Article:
“Both pieces of legislation they’ve either been functionally abandoned or challenged in the courts,” she said. Instead, the repatriation of the Constitution and the introduction of the Charter of Rights and Freedoms in 1982 made the most substantial change, said Yalnizyan.
Section 28 of the Charter states that “Notwithstanding anything in this Charter, the rights and freedoms referred to in it are guaranteed equally to male and female persons.” Section 28 is also important because it is not subject to the notwithstanding clause that allows Parliament and provincial legislatures to override other parts of the Charter.
It’s lonely at the top
Around the globe, women are becoming more and more involved in politics. Currently, there are 18 female world leaders in countries like Germany, Argentina, and Poland. In Canada, upon his election, Prime Minister Justin Trudeau even went so far as to create a gender equal cabinet.
While the presence of women in leadership roles has become noticeably larger for some countries, it is hard to dismiss the fact that the capabilities of female leaders are often called to question on the basis of gender. For Steger, there seems to be a stark contrast between how women in these roles are treated compared to their male counterparts.
“When we do see women in leadership roles, I don’t think they receive the respect that they deserve or the same respect that men do,” she said. “Women politicians and women leaders receive a lot of harassment.”
Unfortunately, this kind of harassment also takes place in the workplace and impacts both men and women. Women generally experience more sexual harassment in the workplace, which can greatly influence job involvement, absenteeism, and job satisfaction.
“Quite beyond (sexual harassment) is sexual violence towards women which affects a very large number of women and does change their economic prospects,” said Yalnizyan. “Sexual harassment in the workplace, while important, is not as important as the larger safety and security issue of women and which may hamper their ability to function at their full potential.”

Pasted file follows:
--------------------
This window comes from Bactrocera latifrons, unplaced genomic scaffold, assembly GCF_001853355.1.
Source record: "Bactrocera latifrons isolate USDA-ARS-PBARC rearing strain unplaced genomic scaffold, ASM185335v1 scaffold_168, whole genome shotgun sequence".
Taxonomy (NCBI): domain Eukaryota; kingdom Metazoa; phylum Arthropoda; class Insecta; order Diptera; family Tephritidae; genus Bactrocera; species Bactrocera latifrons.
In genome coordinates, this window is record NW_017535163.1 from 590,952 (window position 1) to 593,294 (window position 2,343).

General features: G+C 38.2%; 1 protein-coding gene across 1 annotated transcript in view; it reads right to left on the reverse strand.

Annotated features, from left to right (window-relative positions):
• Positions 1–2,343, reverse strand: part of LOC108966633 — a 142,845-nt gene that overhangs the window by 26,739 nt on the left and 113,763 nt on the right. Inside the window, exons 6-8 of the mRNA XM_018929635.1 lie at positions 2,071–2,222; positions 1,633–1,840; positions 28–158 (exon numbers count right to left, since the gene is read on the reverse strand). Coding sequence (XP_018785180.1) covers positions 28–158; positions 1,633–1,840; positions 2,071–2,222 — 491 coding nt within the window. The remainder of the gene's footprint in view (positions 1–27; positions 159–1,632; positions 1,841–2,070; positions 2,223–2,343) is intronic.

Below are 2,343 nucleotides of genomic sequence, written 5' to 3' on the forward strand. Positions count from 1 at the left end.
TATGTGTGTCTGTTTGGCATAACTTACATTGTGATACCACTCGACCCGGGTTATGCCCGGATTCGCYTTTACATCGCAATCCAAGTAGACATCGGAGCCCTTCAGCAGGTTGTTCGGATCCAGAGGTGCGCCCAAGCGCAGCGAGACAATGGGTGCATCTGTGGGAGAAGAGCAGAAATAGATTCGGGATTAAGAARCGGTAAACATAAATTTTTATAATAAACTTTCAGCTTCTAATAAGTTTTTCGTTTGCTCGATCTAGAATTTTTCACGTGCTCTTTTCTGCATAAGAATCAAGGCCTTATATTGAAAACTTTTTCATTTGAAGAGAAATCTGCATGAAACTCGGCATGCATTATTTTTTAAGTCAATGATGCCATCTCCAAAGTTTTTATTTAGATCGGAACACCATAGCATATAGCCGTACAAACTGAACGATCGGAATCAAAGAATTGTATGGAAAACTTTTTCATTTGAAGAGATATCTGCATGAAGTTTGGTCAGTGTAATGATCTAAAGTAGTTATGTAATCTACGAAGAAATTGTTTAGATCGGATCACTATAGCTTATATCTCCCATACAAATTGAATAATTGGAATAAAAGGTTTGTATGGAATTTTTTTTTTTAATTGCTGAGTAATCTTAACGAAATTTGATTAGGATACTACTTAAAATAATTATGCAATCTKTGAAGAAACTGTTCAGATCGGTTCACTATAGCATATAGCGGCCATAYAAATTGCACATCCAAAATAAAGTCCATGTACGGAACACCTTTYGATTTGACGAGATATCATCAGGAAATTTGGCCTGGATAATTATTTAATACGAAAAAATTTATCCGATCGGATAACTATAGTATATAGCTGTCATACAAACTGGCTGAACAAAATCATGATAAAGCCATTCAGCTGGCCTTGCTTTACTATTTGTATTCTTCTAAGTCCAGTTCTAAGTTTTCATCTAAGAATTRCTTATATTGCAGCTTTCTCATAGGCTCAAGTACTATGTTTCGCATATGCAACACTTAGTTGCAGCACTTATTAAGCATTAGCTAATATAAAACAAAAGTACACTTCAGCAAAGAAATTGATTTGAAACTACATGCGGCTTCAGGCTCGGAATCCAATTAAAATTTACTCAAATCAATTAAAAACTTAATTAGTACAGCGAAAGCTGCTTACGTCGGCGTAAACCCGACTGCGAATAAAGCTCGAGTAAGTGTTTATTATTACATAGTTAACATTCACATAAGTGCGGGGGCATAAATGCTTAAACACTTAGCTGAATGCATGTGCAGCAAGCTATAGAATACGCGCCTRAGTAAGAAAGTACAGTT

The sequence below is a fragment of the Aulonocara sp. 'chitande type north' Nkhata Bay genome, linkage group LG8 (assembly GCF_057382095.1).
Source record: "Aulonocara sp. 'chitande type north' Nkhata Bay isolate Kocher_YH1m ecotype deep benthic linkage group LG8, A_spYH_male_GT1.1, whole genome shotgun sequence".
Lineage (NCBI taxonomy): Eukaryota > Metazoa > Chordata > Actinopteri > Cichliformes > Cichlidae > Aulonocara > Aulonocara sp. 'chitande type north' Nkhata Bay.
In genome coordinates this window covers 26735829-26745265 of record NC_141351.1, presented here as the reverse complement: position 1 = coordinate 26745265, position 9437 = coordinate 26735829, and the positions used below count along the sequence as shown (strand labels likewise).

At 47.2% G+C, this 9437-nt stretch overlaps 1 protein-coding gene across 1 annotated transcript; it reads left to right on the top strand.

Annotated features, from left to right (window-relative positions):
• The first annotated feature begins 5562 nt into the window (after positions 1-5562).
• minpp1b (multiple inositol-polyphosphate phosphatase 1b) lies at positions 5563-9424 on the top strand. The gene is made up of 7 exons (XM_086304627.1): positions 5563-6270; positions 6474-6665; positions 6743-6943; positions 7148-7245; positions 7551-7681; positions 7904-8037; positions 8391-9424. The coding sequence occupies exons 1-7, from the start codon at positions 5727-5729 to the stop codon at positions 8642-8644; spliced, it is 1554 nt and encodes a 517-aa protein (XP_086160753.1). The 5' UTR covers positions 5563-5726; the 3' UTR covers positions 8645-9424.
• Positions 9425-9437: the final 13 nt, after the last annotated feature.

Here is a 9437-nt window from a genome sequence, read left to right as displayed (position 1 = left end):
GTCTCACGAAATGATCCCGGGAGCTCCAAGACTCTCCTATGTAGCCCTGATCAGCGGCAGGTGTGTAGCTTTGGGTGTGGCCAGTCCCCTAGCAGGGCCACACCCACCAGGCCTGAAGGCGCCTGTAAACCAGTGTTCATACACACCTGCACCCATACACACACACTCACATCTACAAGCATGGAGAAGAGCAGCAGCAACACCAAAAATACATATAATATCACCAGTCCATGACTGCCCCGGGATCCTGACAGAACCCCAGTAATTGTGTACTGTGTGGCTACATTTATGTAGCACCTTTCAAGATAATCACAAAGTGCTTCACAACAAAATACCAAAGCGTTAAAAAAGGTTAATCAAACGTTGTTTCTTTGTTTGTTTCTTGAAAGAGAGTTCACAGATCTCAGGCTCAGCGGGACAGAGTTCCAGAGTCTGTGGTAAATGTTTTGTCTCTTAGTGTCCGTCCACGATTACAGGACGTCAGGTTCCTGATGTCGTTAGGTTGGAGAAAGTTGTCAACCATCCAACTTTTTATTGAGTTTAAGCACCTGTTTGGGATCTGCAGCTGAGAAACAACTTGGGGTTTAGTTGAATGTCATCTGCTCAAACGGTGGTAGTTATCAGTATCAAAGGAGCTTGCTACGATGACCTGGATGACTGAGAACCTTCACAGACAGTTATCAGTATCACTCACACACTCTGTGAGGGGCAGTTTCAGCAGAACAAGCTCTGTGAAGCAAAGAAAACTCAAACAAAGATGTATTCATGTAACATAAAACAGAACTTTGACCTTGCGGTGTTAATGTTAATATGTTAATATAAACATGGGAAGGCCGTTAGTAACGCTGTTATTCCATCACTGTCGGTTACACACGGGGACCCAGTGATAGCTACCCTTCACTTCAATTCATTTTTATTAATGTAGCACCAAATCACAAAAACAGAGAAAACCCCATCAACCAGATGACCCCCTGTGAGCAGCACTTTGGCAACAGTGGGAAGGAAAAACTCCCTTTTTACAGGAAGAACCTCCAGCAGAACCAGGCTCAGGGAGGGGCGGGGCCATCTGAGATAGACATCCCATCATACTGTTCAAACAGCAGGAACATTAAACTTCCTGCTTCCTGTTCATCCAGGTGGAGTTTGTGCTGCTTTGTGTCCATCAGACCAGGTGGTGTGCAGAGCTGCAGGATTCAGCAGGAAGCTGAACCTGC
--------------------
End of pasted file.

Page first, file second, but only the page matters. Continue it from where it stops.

The future is female?
As women around the world continue to strive toward equality in the workplace, increasing female involvement in the labour market may have tremendous benefits to the economy.
Reports indicate that if the participation of women in the workforce equalled the participation of men, the global economy could grow by $28 trillion dollars by 2025. The Canadian economy has also felt the effects of the growing number of working women. Over the last 30 years, Canadian women have increased annual economic activity by $130 billion.
But the climb toward gender parity in Canada may be getting a bit steeper.
In a report published last year by the World Economic Forum, Canada took 35th place out of 144 countries for gender parity. The ranking from the previous year was 30th, and the drop may be attributed to a decrease in female legislators, officials, and managers. Other reports have noted that the gender wage gap in Canada is double the global gap.
As politicians continue to be called on for solutions to closing the gender gap, the Canadian federal government has pledged support to increasing women’s rights. As the Trudeau government continues to address gender parity concerns, time will only tell if policies will be developed to eliminate the disparity.
The next steps toward gender parity aren’t clear, but for Yalnizyan, budgetary initiatives that take on a gendered approach may be a step in the right direction.
“I hope they’re very serious about changing their approach to budgeting, because if they do it will make a big difference not only to the economy and the tax-base as a consequence but in the lives of men, and women, and children across the country,” said Yalnizyan. “It’s for that reason I hope that they walk the talk of being a feminist government.”
—with files from Nadia Drissi El-Bouzaidi